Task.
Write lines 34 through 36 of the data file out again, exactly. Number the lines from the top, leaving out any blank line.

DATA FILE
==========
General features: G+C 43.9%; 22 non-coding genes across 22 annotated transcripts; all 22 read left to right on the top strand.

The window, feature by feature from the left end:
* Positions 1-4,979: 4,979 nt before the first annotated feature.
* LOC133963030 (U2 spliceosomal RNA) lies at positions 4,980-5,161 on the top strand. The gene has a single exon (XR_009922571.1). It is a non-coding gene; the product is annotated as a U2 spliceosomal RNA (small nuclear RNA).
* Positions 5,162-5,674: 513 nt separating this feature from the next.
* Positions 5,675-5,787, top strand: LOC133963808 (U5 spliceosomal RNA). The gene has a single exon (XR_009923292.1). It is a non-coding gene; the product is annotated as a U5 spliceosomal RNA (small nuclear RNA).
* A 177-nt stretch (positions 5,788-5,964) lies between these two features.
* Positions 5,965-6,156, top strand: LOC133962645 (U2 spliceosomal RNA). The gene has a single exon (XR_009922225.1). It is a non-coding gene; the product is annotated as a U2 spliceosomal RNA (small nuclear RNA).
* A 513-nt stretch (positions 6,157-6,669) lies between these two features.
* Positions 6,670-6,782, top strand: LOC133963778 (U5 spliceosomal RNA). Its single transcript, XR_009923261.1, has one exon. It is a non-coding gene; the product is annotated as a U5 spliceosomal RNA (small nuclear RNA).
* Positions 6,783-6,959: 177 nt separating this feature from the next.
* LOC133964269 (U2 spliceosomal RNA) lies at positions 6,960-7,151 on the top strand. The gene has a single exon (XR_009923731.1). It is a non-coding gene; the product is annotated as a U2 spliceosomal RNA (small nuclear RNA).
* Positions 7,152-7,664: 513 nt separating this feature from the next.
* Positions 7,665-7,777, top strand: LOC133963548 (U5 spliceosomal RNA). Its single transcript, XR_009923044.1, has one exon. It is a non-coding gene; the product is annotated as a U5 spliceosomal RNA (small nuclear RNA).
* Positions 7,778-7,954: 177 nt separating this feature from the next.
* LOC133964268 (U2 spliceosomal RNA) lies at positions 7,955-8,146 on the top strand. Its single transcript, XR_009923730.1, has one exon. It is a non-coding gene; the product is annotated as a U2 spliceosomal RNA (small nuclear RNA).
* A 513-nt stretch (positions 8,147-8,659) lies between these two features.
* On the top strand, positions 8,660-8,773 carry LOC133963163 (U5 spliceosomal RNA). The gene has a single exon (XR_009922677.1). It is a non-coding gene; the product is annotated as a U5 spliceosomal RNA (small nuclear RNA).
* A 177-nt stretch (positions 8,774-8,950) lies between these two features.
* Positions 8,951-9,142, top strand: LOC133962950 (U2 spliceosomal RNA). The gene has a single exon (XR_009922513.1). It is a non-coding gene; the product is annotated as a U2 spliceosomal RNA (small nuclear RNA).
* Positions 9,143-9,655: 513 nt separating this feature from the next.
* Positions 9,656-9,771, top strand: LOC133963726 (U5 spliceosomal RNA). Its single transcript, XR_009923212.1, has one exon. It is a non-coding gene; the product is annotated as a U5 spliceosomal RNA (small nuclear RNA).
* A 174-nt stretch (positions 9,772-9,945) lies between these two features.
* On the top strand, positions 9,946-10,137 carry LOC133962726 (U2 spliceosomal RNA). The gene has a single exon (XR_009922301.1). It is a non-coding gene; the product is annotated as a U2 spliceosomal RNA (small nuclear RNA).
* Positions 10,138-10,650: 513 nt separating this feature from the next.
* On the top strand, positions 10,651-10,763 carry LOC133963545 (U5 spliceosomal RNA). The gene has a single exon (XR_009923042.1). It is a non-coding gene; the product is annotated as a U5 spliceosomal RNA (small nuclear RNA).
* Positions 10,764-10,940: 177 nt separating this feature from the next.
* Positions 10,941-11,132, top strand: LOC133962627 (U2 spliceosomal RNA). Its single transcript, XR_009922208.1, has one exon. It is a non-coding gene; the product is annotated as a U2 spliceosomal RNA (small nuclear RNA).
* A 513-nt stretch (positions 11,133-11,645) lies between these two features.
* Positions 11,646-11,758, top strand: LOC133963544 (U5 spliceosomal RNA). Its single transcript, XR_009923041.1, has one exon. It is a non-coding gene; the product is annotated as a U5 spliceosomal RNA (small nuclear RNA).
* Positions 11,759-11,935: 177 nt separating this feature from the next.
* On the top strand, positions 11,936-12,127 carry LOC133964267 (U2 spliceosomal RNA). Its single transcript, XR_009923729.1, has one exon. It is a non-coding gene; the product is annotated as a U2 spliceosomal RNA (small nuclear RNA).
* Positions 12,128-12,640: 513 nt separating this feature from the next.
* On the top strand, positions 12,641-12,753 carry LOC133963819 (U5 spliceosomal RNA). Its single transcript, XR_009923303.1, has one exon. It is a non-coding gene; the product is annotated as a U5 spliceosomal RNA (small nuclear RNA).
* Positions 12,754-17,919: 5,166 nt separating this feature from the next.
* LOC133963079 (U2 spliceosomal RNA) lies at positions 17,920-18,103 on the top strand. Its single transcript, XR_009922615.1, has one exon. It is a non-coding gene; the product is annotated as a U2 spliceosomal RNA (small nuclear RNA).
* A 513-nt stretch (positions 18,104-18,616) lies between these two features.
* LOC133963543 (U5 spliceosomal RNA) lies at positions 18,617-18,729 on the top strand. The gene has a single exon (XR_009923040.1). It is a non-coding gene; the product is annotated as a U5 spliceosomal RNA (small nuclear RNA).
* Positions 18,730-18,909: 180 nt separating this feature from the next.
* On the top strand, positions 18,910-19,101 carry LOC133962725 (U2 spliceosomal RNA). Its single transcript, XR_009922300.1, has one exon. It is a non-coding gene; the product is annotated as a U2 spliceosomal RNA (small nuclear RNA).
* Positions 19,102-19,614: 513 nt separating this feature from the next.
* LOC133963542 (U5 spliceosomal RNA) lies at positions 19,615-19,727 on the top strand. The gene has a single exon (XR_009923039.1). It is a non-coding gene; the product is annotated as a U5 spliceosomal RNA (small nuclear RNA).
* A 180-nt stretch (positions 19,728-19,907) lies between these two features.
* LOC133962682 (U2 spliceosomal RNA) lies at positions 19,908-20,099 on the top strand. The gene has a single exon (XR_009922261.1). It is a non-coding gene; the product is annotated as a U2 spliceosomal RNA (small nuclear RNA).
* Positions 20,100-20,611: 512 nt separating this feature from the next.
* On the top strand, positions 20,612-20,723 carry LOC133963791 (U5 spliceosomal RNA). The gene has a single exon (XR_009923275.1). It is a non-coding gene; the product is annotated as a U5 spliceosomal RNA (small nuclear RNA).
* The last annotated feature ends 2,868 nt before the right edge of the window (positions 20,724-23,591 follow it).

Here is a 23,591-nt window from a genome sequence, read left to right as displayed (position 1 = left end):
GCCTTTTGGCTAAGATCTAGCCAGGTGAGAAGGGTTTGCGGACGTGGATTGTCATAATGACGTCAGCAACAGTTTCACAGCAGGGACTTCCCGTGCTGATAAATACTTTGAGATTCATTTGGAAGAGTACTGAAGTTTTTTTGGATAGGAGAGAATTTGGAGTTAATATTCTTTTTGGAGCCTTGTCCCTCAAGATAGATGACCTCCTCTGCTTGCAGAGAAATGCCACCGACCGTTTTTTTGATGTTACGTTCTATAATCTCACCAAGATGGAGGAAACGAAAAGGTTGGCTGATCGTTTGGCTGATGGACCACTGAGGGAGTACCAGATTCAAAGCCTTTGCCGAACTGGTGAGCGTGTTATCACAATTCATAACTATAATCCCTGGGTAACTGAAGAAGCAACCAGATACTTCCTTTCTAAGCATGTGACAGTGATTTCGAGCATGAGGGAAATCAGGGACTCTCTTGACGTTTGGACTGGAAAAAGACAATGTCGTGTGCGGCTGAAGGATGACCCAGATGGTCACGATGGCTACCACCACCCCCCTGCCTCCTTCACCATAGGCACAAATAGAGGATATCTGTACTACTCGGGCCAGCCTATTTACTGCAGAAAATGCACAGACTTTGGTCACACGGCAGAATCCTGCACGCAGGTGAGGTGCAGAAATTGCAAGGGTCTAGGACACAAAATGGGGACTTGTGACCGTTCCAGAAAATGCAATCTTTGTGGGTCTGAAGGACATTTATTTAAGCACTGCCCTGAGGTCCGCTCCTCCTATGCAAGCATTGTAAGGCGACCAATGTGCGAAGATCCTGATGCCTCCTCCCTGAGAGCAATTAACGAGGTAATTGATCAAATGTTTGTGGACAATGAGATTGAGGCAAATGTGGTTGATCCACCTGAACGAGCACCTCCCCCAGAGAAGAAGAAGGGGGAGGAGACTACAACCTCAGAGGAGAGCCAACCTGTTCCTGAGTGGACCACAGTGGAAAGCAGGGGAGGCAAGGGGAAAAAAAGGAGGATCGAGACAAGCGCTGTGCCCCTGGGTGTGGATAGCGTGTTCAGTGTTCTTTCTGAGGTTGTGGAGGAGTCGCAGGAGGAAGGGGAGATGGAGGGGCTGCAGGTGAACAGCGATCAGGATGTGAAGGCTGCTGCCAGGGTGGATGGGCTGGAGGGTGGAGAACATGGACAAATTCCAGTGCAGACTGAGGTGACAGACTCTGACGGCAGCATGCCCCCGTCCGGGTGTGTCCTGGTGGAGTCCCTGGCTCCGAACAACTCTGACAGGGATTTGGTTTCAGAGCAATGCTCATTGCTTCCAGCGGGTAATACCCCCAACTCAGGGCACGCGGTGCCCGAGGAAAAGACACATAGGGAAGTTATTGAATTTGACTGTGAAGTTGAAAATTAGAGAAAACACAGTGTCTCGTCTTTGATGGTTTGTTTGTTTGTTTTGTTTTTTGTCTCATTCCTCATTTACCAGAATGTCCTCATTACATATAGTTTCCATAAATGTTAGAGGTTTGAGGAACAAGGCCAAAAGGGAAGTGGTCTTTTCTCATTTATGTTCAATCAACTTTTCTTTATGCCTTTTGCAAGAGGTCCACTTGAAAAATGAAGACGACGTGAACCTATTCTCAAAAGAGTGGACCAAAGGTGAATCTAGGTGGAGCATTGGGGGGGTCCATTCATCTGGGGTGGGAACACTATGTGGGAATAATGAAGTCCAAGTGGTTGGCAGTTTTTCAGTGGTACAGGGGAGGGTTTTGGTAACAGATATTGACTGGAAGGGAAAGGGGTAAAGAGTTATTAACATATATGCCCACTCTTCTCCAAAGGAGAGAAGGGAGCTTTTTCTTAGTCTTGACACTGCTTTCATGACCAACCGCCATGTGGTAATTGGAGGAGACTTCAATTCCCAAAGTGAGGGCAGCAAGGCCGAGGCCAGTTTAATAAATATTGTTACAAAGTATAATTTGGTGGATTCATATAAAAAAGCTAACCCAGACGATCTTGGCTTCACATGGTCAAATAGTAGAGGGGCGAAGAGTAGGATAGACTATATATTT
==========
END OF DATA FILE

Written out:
* On the top strand, positions 12,641-12,753 carry LOC133963819 (U5 spliceosomal RNA). Its single transcript, XR_009923303.1, has one exon. It is a non-coding gene; the product is annotated as a U5 spliceosomal RNA (small nuclear RNA).
* Positions 12,754-17,919: 5,166 nt separating this feature from the next.
* LOC133963079 (U2 spliceosomal RNA) lies at positions 17,920-18,103 on the top strand. Its single transcript, XR_009922615.1, has one exon. It is a non-coding gene; the product is annotated as a U2 spliceosomal RNA (small nuclear RNA).